Tuesday, September 5, 2017

Hurricane Harvey: Mobilizing Hearts and Hands

     
    Nothing that is worth doing can be achieved in our lifetime; therefore, we must be saved by hope. Nothing which is true or beautiful or good makes complete sense in any immediate context of history; therefore we must be saved by faith. Nothing we do, however virtuous, can be accomplished alone; therefore we must be saved by love.   --Reinhold Niebuhr


One of my favorite pictures of my husband. He is taking out some stitches from our little neighbor's head. Who would have thought the Mormon and the Muslim neighbors would be dear friends? But we are. It was worth moving to Qatar to meet them.

Watching my friends and family from across the world suffer in the deluge of Harvey brings me to my knees in prayer. But watching from afar has made my hope barometer rise up too. To see and hear of all the rescues, assistance, and outpouring of love shows not only what Texans are made of. It is what all of us humans can do in our everyday lives. When we let our hearts grow and our hands reach out, ordinary people become extraordinary.

Since it is Eid this week for Muslims all over the world, these kids came to bear gifts at the hospital to my husband and friend.

Just like a hurricane that can wash away huge structures of cement and brick, we can allow misunderstandings to wash away in our hearts. As terrifying as the climbing waters have proved to be in Houston, the pictures of helping neighbors and strangers heartens me.  As I watch many areas of the world struggle with racism and even genocide, these scenes from Houston remind us of the immense powers we hold in our hearts and hands. We can shoulder others' burdens--even when we don't know them. We can choose to act with compassion. We can cast off preconceived misconceptions about a culture or race. And we can even be friends. Maybe even good friends.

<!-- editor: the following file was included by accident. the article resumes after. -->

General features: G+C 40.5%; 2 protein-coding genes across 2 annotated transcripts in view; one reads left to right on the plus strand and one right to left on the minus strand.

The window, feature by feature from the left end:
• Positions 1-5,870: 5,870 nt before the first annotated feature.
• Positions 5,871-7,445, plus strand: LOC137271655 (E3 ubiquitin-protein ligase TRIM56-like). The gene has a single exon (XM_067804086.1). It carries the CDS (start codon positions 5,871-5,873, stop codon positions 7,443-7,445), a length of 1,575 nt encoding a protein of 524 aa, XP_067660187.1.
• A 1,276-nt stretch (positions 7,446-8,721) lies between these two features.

Meeting the Coptic bishop in Egypt was a wonderful event.

My husband and daughter at the Normandy beaches on June 6, 2016, a place and time when people from all over the world gather together to remember and honor the men and women who died there on the battlefields 73 years ago. My husband's father lost his sight six weeks after he landed on Omaha Beach when he was 22 years old. But on that beach now all the hate and bigotry is gone. There is only love, and it is manifested in the lantern toss every year on June 5 on Utah Beach. 

A team of Egyptian, Indian, Qatari, Lebanese, Jordanian, Sudanese, and Syrian doctors ready to go to work.
Recently I read How the Irish Saved Civilization by Thomas Cahill. Cahill's last paragraph has been ringing in my mind for the last week--about how we humans are always divided in every civilization. For clarification, the word "catholic" in this quote is denoting "humanist, or universalist," which includes Christian, Islam, Buddhist, Hindu, and other faiths that value equally all lives.

"Perhaps history is always divided into Romans and ... catholics (humanists). The Romans (from the Roman Empire) are the rich and powerful who run things their way and must always accrue more because they instinctively believe that there will never be enough to go around; the catholics, as their name implies are universalists who instinctively believe that all humanity makes one family, that every human being is an equal child of God, and that God will provide.  . . . If we are to be saved, it will not be by Romans, but by saints."

One of my husband's good friends from Istanbul, Turkey who loves boundlessly....

Cahill is speaking of the 21st century Romans who jockey in aggressive or subtle ways to be superior--who refuse to wear down racism and age-old misunderstandings. The saints, I propose, are ordinary people who choose to love with borderless hearts. Why does history curiously repeats itself generation after generation? If only the 21st century Romans could see the rewards of casting away old walls and misconceptions. The gift of loving is so much better than trying to be superior to another person.

The gifts of true friendship, with all residues washed away, are the reward when we live with love.